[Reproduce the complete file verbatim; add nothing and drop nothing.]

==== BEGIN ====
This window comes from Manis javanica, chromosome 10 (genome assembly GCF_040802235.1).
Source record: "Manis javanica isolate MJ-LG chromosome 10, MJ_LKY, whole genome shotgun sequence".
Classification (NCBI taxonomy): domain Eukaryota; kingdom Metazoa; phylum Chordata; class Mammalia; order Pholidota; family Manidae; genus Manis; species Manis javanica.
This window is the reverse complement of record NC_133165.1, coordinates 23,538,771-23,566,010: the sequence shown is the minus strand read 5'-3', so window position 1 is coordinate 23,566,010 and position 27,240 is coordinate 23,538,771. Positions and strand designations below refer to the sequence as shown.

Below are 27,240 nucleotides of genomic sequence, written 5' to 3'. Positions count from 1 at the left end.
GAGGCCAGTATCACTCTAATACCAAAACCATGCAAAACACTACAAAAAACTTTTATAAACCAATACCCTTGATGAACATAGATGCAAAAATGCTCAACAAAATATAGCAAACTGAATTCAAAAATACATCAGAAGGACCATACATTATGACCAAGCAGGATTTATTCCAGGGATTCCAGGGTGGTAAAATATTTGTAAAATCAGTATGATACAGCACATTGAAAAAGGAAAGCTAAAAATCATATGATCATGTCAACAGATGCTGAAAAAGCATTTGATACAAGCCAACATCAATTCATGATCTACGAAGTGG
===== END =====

This window comes from Manis javanica, chromosome 10 (genome assembly GCF_040802235.1).
Source record: "Manis javanica isolate MJ-LG chromosome 10, MJ_LKY, whole genome shotgun sequence".
Classification (NCBI taxonomy): domain Eukaryota; kingdom Metazoa; phylum Chordata; class Mammalia; order Pholidota; family Manidae; genus Manis; species Manis javanica.
This window is the reverse complement of record NC_133165.1, coordinates 23,538,771-23,566,010: the sequence shown is the minus strand read 5'-3', so window position 1 is coordinate 23,566,010 and position 27,240 is coordinate 23,538,771. Positions and strand designations below refer to the sequence as shown.

Below are 27,240 nucleotides of genomic sequence, written 5' to 3'. Positions count from 1 at the left end.
GAGGCCAGTATCACTCTAATACCAAAACCATGCAAAACACTACAAAAAACTTTTATAAACCAATACCCTTGATGAACATAGATGCAAAAATGCTCAACAAAATATAGCAAACTGAATTCAAAAATACATCAGAAGGACCATACATTATGACCAAGCAGGATTTATTCCAGGGATTCCAGGGTGGTAAAATATTTGTAAAATCAGTATGATACAGCACATTGAAAAAGGAAAGCTAAAAATCATATGATCATGTCAACAGATGCTGAAAAAGCATTTGATACAAGCCAACATCAATTCATGATCTACGAAGTGG